Advanced Microeconomic Theory
Advanced Microeconomic Theory ECON 204
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This 35 page Class Notes was uploaded by Isidro Stoltenberg on Monday September 7, 2015. The Class Notes belongs to ECON 204 at University of California - Santa Cruz taught by Staff in Fall. Since its upload, it has received 61 views. For similar materials see /class/182320/econ-204-university-of-california-santa-cruz in Economcs at University of California - Santa Cruz.
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Date Created: 09/07/15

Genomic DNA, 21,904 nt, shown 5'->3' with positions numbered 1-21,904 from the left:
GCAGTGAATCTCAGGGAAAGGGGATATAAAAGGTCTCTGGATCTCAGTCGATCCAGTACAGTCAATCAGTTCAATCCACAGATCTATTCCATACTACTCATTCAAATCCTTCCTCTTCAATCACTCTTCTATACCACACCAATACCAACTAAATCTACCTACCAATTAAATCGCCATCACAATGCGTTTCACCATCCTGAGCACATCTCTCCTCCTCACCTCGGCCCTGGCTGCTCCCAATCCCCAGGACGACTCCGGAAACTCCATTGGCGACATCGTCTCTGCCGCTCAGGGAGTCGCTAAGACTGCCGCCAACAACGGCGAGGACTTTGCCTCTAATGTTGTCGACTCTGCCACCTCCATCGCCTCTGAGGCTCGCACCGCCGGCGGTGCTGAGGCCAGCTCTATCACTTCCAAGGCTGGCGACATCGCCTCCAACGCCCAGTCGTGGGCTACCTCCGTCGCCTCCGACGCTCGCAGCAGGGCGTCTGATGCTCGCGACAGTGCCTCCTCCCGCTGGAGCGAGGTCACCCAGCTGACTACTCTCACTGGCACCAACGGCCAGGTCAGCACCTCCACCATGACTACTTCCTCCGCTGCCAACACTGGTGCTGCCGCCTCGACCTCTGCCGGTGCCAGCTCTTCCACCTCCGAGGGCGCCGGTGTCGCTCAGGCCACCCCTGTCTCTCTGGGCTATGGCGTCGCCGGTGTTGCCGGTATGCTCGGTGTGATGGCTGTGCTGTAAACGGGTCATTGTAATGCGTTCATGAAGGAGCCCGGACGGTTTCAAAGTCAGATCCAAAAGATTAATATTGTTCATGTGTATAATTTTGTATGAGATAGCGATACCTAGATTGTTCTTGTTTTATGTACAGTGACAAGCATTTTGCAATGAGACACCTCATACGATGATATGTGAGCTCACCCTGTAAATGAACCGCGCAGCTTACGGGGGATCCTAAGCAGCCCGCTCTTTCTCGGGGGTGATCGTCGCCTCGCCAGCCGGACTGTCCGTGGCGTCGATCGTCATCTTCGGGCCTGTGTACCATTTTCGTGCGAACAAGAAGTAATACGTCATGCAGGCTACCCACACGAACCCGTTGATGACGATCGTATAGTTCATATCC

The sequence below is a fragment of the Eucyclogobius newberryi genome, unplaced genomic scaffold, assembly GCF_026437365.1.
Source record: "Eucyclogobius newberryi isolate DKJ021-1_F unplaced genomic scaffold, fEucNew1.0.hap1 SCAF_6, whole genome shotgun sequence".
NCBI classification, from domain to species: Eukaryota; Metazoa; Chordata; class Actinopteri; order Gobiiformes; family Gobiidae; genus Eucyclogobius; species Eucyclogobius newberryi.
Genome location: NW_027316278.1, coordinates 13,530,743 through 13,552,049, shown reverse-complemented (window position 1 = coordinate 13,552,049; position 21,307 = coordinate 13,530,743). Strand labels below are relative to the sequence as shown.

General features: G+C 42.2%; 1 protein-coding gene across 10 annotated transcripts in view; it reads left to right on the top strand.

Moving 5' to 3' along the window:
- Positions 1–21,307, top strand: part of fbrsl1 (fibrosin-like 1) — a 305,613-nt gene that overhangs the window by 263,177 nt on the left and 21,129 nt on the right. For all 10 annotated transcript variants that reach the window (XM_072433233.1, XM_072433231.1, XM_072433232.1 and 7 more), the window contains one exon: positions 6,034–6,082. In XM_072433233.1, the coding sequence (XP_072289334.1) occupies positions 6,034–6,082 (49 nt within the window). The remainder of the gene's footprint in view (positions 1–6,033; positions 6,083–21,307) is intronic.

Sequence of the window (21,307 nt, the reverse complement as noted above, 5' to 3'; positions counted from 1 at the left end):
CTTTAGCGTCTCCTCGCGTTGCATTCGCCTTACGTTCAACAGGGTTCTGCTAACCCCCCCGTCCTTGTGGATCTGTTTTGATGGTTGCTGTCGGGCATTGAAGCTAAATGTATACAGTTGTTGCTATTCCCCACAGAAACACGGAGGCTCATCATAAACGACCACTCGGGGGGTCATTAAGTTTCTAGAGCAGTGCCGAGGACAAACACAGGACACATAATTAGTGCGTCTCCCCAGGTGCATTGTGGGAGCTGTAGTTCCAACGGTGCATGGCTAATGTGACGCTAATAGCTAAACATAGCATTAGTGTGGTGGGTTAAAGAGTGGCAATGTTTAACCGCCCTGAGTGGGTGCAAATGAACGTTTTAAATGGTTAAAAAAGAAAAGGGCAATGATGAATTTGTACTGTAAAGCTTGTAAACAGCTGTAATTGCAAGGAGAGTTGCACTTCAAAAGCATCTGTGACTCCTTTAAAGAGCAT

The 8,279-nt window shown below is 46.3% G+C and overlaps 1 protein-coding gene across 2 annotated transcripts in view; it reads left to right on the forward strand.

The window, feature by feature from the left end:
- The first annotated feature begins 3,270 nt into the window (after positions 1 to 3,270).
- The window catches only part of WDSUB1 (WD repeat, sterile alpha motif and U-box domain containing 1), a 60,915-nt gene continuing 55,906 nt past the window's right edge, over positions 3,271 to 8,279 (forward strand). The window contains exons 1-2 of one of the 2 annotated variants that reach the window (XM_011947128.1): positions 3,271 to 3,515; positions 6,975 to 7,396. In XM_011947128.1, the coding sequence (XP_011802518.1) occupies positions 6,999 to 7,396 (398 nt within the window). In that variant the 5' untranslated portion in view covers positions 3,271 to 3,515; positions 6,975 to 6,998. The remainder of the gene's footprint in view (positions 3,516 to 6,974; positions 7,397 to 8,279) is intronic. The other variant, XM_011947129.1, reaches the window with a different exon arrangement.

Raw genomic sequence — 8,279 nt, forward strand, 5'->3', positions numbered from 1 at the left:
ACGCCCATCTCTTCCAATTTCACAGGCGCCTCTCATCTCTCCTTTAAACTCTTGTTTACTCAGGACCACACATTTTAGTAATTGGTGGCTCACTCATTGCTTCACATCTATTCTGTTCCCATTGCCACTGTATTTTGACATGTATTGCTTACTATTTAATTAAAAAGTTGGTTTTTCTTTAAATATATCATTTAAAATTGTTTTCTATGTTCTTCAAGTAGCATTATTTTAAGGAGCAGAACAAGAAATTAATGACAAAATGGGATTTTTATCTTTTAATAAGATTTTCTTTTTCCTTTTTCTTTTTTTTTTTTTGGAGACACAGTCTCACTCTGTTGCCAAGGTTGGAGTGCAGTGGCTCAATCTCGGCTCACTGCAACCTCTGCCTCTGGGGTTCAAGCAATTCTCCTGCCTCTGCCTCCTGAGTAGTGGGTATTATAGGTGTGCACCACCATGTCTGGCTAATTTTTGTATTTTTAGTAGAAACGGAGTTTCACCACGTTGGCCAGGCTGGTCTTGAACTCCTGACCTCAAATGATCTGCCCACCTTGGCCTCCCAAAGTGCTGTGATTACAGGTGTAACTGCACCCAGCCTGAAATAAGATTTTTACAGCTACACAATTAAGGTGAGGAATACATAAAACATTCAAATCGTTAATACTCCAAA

1 PROFIT MAXIMIZATION The theory of the firm is first presented in terms of general functional forms Lectures 1 4 and then in Lecture 6 we consider the Cobb Douglas production function For Lectures 1 4 the homework is to redo the previous lecture under the assumption that the production function Q 2 Log K1 2 Log L 1 Also one should be able to reproduce the lecture without looking at your notes Note that Log always means natural log QK L output Q is a function of inputs K 2 capital and L labor 3Q 9Q 3L QLKL QL K QK That is the partial derivatives are denoted by subscripts Assume Hessian of 2nd partials is negative definite this implies concavity of the production function PERFECTLY COMPETITIVE FIRM P w and i are exogenous P 2 price of output w wage i 2 interest rate Objective Function H PQK L Lw Ki Profit 2 revenue minus cost KT conditions FOC KT Conditions HLPQL w50 L20 HL L0 HKPQK iso K20 HKKzo Wage 2 Marginal Revenue Product of Labor Verbal Interpretation Interest Rate 2 Marginal Revenue Product of Capital For an Interior Solution HL 2 Hk 0 Implied Relations assuming L K gt 0 w K i Ratio of Marginal Products 2 Ratio of Payments to Factors ISOQUANT Isocurve QL K Q isoquant d6 QLdL QKdK 0 OR dK g slope of the isoquant dL QK QL W As shown above a profit max1m121ng f1rm sets Q So for a profit K 1 maximizing firm the slope of the isoquant at the profit maximizing point equals d w E i This relationship can be understood Via the following diagram ISOQUANT L The straight line is the budget line A profit maximizing firm will choose the lowest budget line for any isoquant At that point the slopes will be identical HOMOGENIETY From the first order K T conditions we can establish homogeneity QLS QKS wls wh Therefore the First Order Conditions FOC are homogeneous of degree zero in w P and i If double w P and i then K and L remain the same rts and so does Q Therefore the maximum of H PQ K L Lw Ki is homogeneous of degree 1 in P i and w since Q K L rts remain the same and thus doubling P i and w doubles H I have said that profits are homogenous of degree 1 in w i and P This should not be confused with constant returns to scale of the production function Q may or may not be homogeneous of degree 1 in K and L We will discuss returns to scale later IMPLICIT AND EXPLICIT DEMAND FUNCTIONS Note that the first order conditions make the profit maximizing L and K implicit functions of w P and i Since QLL and QKK are negative and QLLQKK gt QLKQLK by assumption in principle L and K can be solved as explicit functions of w P i L Lw P i K Kw P i These derived factor demand functions are the profit maximizing amounts of L and K given w P i An will be used in this course to denote an explicit function of the exogenous variables Characteristics of the implicit function such as homogeniety hold true for the explicit function as well LTw TP Ti Lw P i and KTw TP Ti Kw P i because the first order condions are homogeneous of degree 0 in w P and i SECOND ORDER CONDITIONS Second PQLL PQLK 2 QLL Q LK Ordef PQKL PQKK QKL QKK Conditions H is negative definite since Q is negative definite by assumption H1 lt 0 H2 gt 0 HI1 1 X 1 the upper left term H2 is the 2 X 2 determinant COMPARATIVE STATICS We want to find the effect of a change of an exogenous variable w i or P on an endogenous variable K or L assuming that the firm is maximizing profits That is we want to find the effect of a change in w i or P on the profit maximizing K or L and not on just any possible K or L we could denote the profit maximizing K and L by K and but this would clutter up the notation further We will make use of the implicit function theorem To make things simpler we will assume that both K and L are greater than 0 Both before and after the exogenous change the first order conditions hold That is the marginal profitability of increased K or L is zero More formally dHL HLLdL HLKdK HLde 2 0 W changes dHK HKLdL 11Kde 11Kde 0 dHL PQLLdL PQLKdK dw 0 0 OR lPQLL PQLKl d1 ldWl lPQKL PQKKJ ldkl lol Since there are 2 linear equations linear in terms of dl and dk we can solve using Cramer s rule First we find the effect on L dw P dL QLK 0 PQKK H dL PQKK dL QKK lt 0 by assumption and H 2 H2 gt 0 by assumption Therefore m lt 0 Downward sloping factor demand curve Locally the derived demand curve for the factor is always downward sloping Next we find the effect of w on K PQLL dw dK P d lm 0 Q W H dK PQKL dK 0 gt 0 dw dw lt QKL gt Comparative statics when i changes Kl IL HLLdL HLKdK HLidi 0 dHK HKLdL HKKdK HKidi 0 dHL PQLLdL PQLKdK Odi 0 dHK PQKLdL PQKKdK di 2 o The effect of a change in i on L 0 PQLK dL ldi PQKK IHI PQLKdi Cross Demands dL PQLK dK Always Equal di H dW PQLL d By a similar process one can also show that d1 H Note that we use the implicit function theorem to find dKdi Suppose that we had solved the first order conditions explicitly for K Then the partial of the explicit function K with respect to the partial of i would yield the same answer as the total derivative of the implicit function with respect to the derivative of i dKdi All of this can be illustrated via a simple example Suppose that Q 2 Log L 1 2 Log K 1 Then HPLogL12PLogK1 Lw Ki KT conditions FOC HLzPL1 w50 L20 HLL0 HK2PK1 isOK20 HKK20 We can solve for L as an explicit function of P w and i For L gt 0 LP w i Pw 1 The partial of this explicit function L with respect to the partial of w LW Pw2 Alternatively we can make use of the implicit function theorem dHL HLLdL 11Lde 11Lde 2 0 dHK HKLdL HKKdK 11Kde 2 0 Kl IL PL 12dL 0 dK dw 0 dHK 0d ZPK 12 dK 0 dw 0 dL Hence 2 L 12P dw dL But by the first order conditions L 1 Pw So d Pw2 w Thus the total dervivative of the implicit function L with respect to the derivative w is equivalent to the partial derivitive of the explicit function L with respect to w THE EFFECT OF A CHANGE IN P ON L dHL PQLLdL PQKLdK QLdP 0 PQKLdL 0 QLdP PQKL dL QKdP PQKK tQLQKKP QKQKLPIdP lHl IHI wIH Since QL g and QK l QKKW iQKLJ dL dP IHI QKK lt 0 Therefore QKKW gt 0 If QKL gt 0 then dL gt 0 Note however that dL might be greater than zero even if QKL Le Chatelier Principle lt0 LE CHATELIER PRINCIPLE Long Run Changes in absolute value gt Short Run changes First assume K is fixed What is the effect of a change in w dHL PQLLdL dw 0 dL 1 mmlt0 Now suppose K is not fixed then dL PQKK PQKK lt 0 dW PZQLLQKK PZQLK The inequality holds Since gt 0 and QKK lt 0 S P PQLL QEK QKK PQLL CONSTANT RETURNS TO SCALE Constant QTK TL TQK L 52ng to Q is homogeneous of Degree 1 in K and L If there are constant returns to scale then the hessian of second derivatives is negative semidefinite We first take the derivative of QTK TL 2 TQK L with respect to K and get TQKTK TL 2 TQKK L or TQKTK TL 2 QKK L That is the first derivative of a function homogeneous of degree 1 in K and L is itself homogeneous of degree 0 in K and L This is just a special case of Euler s Theorem Next take derivative of both sides of QTK TL 2 TQK L with respect to T KQKTK TL LQLTKT L KQKK L LQLK L QK L Equivalently PKQK PLQL PQK L But by the first order conditions from profit maximization note that when there are constant returns to scale the first order conditions will give us ratios but not amounts of K and L we have the following PKQK iK and PLQL Lw Therefore Cost 2 iK wL PKQK PLQL PQK L 2 Revenue That is there are zero profits when there are constant returns to scale Note that the above partial notation is somewhat sloppy QK in TQKTK TL really means the derivative of Q with respect to the first argument TK which is denoted by QK not Q1 for mnemonic purposes the derivative of the argument TK with respect to K is then T Please note that Euler39s theorem says that if the function is homogeneous of degree 1 with respect to certain variables then the derivatives of the function are homogeneous of degree 0 with respect to the same variables and vice versa Do not conflate this with the homogeniety discussed earlier Earlier we showed that the first order conditions with respect to K and L were homogeneous of degree 0 with respect to P w and i not with respect to K and L Inspection of the profit equation then showed that the maximum profit equation was homogeneous of degree 1 with respect to P w and i However this homogeniety would not in general be true if the firm were not maximizing profits 2 PROFIT FUNCTIONS AND ENVELOPE THEOREMS Envelope Theorems for profit maximization The effect of an exogenous change on the objective function assuming profit maximization Exogenous change in P dH 2 1391de HLdL HKdK But by the First Order Conditions HLdL0 and HKdK0 Hence at Profit Maximization Point dH H dP P Total Derivative 2 Partial Derivative H PQK L Lw Ki Then 11 13 Up Q Hotellings Lemma Next we consider the effect of an exogneous change in w on profits HI HKdK HLdL dew dH EHW L dH EHi K Sometimes students get confused between comparative statics and the envelope theorem The envelope theorem deals with the objective function while comparative statics deal with the first order condions Furthermore under the envelope theorem the total derivative of the maximized function equals the partial of the maximized function while under the implicit function theorem the partial of the expicit function equals locally the total derivative of the implicit function The envelope theorem gives the effect of an exogenous change on the maximized value of the objective function PROFIT FUNCTION The first order conditions make K and L implicit functions of P w and i Suppose that we solved for these variables explicitly and then plugged them into our original profit equations Then we would have a profit function which was solely a function of the exogenous variables This profit function would give us the maximum profit for any set of w i and P HW i P 11 profit function The profit function contains the same information as the envelope theorems for profit maximization There profit is a function of the endogenous variables K and L but they are constrained to be the profit maximizing amounts by the first order conditions The profit function has the first order condition inherent in the function itself Thus the envelope theorems hold for the profit function since the profit function is the maximized value of the objective function The profit function is increasing in P H Q H is decreas1ng in factor pr1ces HW LvviP Hf KW39LP Another way of viewing this is that in the envelope theorem we take the total derivative of profits with respect to w for example The K T conditions imply that the total derivative equals the marginal derivative For the profit function we immediately find the partial derivative Some students confuse maximizing profits with the profit function One does not find the first order conditions for the profit function since they are already built in Furthermore the profit function is an explicit function of the exogenous variables w i and P while the maximizing profit equation is a function of the endogenous variables K and L The ideas in the previous paragraphs can be solidified by considering a particular example Suppose that Q 2 Log K1 2 Log L 1 then HPlogK1210gL1 Ki wL and the first order conditions for an interior maximum are PK 1 i 0 2PL1 w0 Equivalently K Pi 1 and L ZPw 1 Plugging these explicit functions back into the profit equation we get 11 PlogPi Zlog2Pw iPi w2Pw This function is stating the same thing as H subject to the first order conditions PROPERTIES OF Hw i P Note that 11 is a function of the exogenous variables Properties of Us 1 H is continuous in P and w 1 2 H is non decreas1ng in P non 1ncreas1ng in w 1 3 H is convex in P w and 1 4 11 is homogeneous of degree 1 in P w i 1 Follows from the Theorem of the Maximum QK L is twice differentiable by assumption and K and L are just variables Therefore Q K and L are continuous H PQ Ki Lw Therefore H is continuous in P i and w The Theorem of the Maximum states that if a function is continuous with a compact range and the constraint set is a non empty compact valued continuous coorespondence of A then the maximum of the function is a continuous function of A Here we have shown that continuity requirements for the Theorem of the Maximum are satisfied 2 Follows from the envelope theorem See Hotelling39s lemma and the related derivationsonpage 1311 LwiP s 0 H KwiPs 0 H Q 2 0 3 I will use mathematics to prove convex in w and 1 One should use a 3 by 3 determinant to show that convex for w i and P together but this is a hopeless complex task in this case For the more general argument see the diagrams following the mathematical proof 1 is convex in w and i if and only if the following determinant is positive semi definite HWW I IVV1 iw ii We knowthat n LwiP n KwiP gtk SO ww Hvvi Lw Li H 11 K K 1W 11 W 1 It is readily demonstrated that Liv 19ng Hi gt Htvi HTW LE Ktv Therefore H is convex in w and 1 This can also be illustrated Via the following diagram HP PY WX H is concave in K L but i and w have H inverse relation to K L respectively so H is convex in i w HW Looking at the first diagram start with a given P and maximize profits this is the tangency point If P changes but K L and Q remain the same then profits change in a linear way just look at the equation for profits But 11 is maximal profits and must not be below this straightline of profits Therefore 11 is locally convex 4 11 is homogeneous of degree 1 in P w i We have already shown on page 4 that the first order conditions are homogeneous of degree 0 in P w and i and that H is homogeneous of degree 1 in P w and i We will brie y sketch and review the proof here HPQKL Lw Ki If P w and i multiplied by T then Q L and K remain the same by the first order conditions Therefore HTP Tw Ti TPQ LTw KTi THP w i Note well that the profit function HP W i is a function of the exogenous variables P w and i while HK L is a function of K and L OVERVIEW Starting with a production function with a negative definite determinant of second order partials we have shown that there exists an associated profit function with 4 charactersitics We could have reversed the process Starting with a profit function that has these 4 characterstics we could have derived an associated production function that had a negative definite determinant of second order partials PROPERTIES OF Lw i P Kw i P Qw i P These are obviously closely related to the properties of H I present them here because this is the approach used by Mas Colell et al 1 L K and Q are homogeneous of degree 0 2 The matrix of derivatives M LW Liquot LP Kwquot K1quot Kpquot Qw Qi Q1 is symmetric and positive semidefinite That is quantities respond in the same direction as price price of output increases supply increases price of input increases demand decreases 3 Mw i P 0 That is the matrix of derivatives times the price vector 2 0 PROOF 1 Since H is homogeneous of degree 1 its derivatives are homogenous of degree 0 Proof If H is homogeneous of degree 1 then by definition T1Hw i P HTWT i TP Taking the derivative of this equation with respect to w we get T Hmw i P T nwrwr i TP Equivalently Tonmw i P HtVTwT i TP We derived these results earlier via a different method by appealing to the first order conditions of profit maximization see the section on implicit and explicit demand functions We then went on to derive properties of the profit function Now given the properties of the profit function we derive properties of its derivatives including homogeniety of degreee 0 for L and K So we have come full circle 2 M is the matrix of second derivatives of H By Young39s theorem the matrix is symmetric By convexity of H the matrix of second derivatives is positive semidefinite 3 This is just a special case of Euler39s theorem From 1 we have T0 Htvw i P HtVTwT i TP Equivalently Lw i P LTwT i TP Differentiating both sides with respect to T and evaluating at T 1 we get 0 w Liv i LiPLP HOMEWORK 1 In order for WAIBFC to be a profit function what restrictions are there on A and B and C W Wage I 2 Interest Rate P 2 Price of Good Find LP iw Show that the profit function is continuous Hint If a function is differentiable it is continuous but not necessarily vice versa 2 Suppose QK L K L and the firm is competitive in input and ouput markets A Derive Profit maximizing relations B What are second order conditions C Find the slope of the isoquant D Show that maximal H is homogeneous of degree 1 in P i and w 3 A monopolist has the following demand curve P A BQ A B gt 0 1 2 The production function is QK L K314 The exogenous variables are A B C w and i A Find FOC SOC B Find the effect of an increase in w on Q C Find the effect of an increase in w on H D Write out the profit function H explicitly Remember that a profit function is a function of the exogenous variables only 4 A monopolist has demand curve P DQ D Q lt 0 The production function is QK L where Q is strictly concave A Find FOC SOC Are there additional restrictions on D that insure that the SOC hold Only answer this yes or no C Find the effect of an increase in w on H 3 COST MINIMIZATION Minimize C Ki Lw subject to QK L 2 a The solution can be characterized by introducing the following Lagrange multiplier form Objective quotMinquot CK LL Ki Lw AQK L 6 Function Note that I use the word quotMinquot in quotes We are really not finding a minimum but rather a saddle point Min just reminds us that we started with a minimization problem Kuhn Tucker Conditions KT EKi AQK20 K20 Conditions As always it is useful to interpret these first order condition and put them into words First take the derivative of N with respect to a and get A marginal cost This technique will be further developed when we get to the envelope theorem Now for the perfectly competitive firm price equals marginal cost so A price and AQK the marginal revenue product of capital Hence the first constraint states that the interest rate is greater than or equal to the marginal revenue product of capital And if it is strictly greater than then no capital will be used Now this statement is sometimes bothersome to students because in their undergraduate classes the marginal revenue product of capital was less than the interest rate and the firm increased its use of capital until the marginal revenue product equaled the interest rate Here as in all programming the relationship is reversed because the lagrange multiplier is the shadow value or opportunity cost and the opportunity cost is the highest valued use We will now take a brief diversion in order to gain an appreciation and understanding of the Lagrange multiplier technique From the Kuhn Tucker conditions we know that EA A A6 Q K L 0 Looking back at quotMinquot CK Lt Ki Lw AQK L 6 all that we are doing is adding a zero term to the original minimization problem Minimize C Ki Lw While the constraint QK L 2 from the original minimization problem is now found in the Kuhn Tucker conditions Now back to the main event Once again more relationships can be teased out by considering ratios Implif d If K Lgt 0 and i w gt 0 then Q K L Relations QL W Again the first order conditions imply homogeniety FOC are homogeneous of degree 0 in i w and A If double all 3 variables Homogeneity nothing is changed In particular K L and Q remain the same C is homogeneous of degree 1 in i w and A But can drop A as A QK L 3 0 From FOC K and L are implicit functions of 3 i and w Implicit Functions Their explicit solution is denoted by Li w Q and Ki w Q SUFFICIENT CONDITIONS We next find the sufficient conditions for a minimum when there are constraints There are 2 different methods of dealing with SUFFICIENT conditions when there are constraints A Look at objective function and constraints separately CK L Ki Lw is convex in K L CKi CLw CKchKchLLzo CKK CKL 390 0 Hence objective function positive ClK CLL 0 0 semidefinite and thus C is convex QK L QKK QKL Assumed to be negative definite QLK QLL therefore concave Since 3 gt 0 there is an interior point and Arrow Enthoven conditions satisfied Thus the Kuhn Tucker conditions are necessary and sufficient for a global minimum See the Mathematical Background section for a general presentation of these conditions This approach is much simpler than the bordered Hessian method which involves 3 by 3 matrices However the bordered Hessian method is often used in establishing the second order conditions and in comparative statics analysis There is a very close relationship between these two methods Wittman Lemma If the objective function is positive semidefinite and the constraints are negative semidefinite with one or the other being definite and not just semidefinite and the first derivatives of the constraints are not all zero then the Bordered Hessian condition will be satisfied The proof relies on the property that the addition of positive sernidefinite determinants is positive sernidefinite If everything were sernidefinite then the determinant would be zero B Bordered Hessian approach to showing that second order conditions are satisfied Do not confuse this with the test of quasi concavity which puts a border of first partials Here the border is composed of the constraints although in this example they will look similar 3M 0 CKK quotQKK 0 CK CAL CKA CKK CKL Cm CLK CLL 0 QK 2 QK AQKK QL AQLK AK QK LL QLL 0 QK QK QKK QL QLK QL AQKL AQLL CAL QL CKL quotQKL QL 39QKL 39QLL If this 3 X 3 determinant is negative then a constrained minimum Note that each border flips sign That is unconstrained 3x3 minimum would be positive but here we have 1 constraint plus two variables so reversed If we had two constraints plus two variables then 4 X 4 would be positive Note that with 0 in the upper corner the 1x1 is always 0 and the 2x2 never gt 0 Note also that a strict negative is only a sufficient condition but not necessary We divide the second and third columns by A and then multiply the first row by and then to keep things unchanged we multiply the determinant by A 0 QK QL L QK QKK QKL tH QL QLK QLL We know that Q is concave Therefore Q is also quasiconcave and thus the determinant is positive making J H s 0 It is useful to demonstrate that J H s 0 via a different method This method is really derivative of the previous method but some people approach this way Multiplying out we get 0 QK QL 0 QK AH QK AQKK AQKL QK AQKK QL AQLK AQLL QL AQLK QKQL QKL QKQLAQLK AQLQLQKK AQKQKQLL 39MZQKQLQKL 39 QLQLQKK 39QKQKQLL Note that Q lt 0 Therefore Q gt 0 We will show that the above expression is negative by demonstrating that the expression in brackets is positive The following term will be shown to resemble but not exactly so the expression in brackets I QLQKK39 5 QK QLL 5 r gt 0 since we have a squared term Note that we are finding the square root of Qii which is a positive term 2 2QKQL p KKQ LL 39 QLQLQKK 39 QKQKQLLl By assumption the Hessian of Q is negative definite Therefore QKKQLL gt Q L and 39 2 IQKKQLL lt 39 IZQKLI Therefore 0 lt ZQKQL KKQLL QLQLQKK QKQKQLL lt ZQKQLQKL 39 QLQLQKK 39 QKQKQLL This method of squares is often used to sign a determinant Comparative COMPARATIVE STATICS Statics Both before and after exogenous change firm is in cost minimizing equilibrium 6 deK NEALdL de 5de 0 dNK KKdK KLdL mdm Kde 0 dNL 6LKdK LLdL 6mm 6Lwdw0 d A QKdK QLdL 0d oaw 0 d5 K gt QKKdK AQKLdL Qde 0dw o dN L gtQLKdK AQLLdL Qde dw 0 Using Cramer s Rule we find the effect of a change in w on K dK dw 0 0 QK 0 QL dw QL AQKL AQLL dW QL QK Conditional factor demand If two factors must be substitutes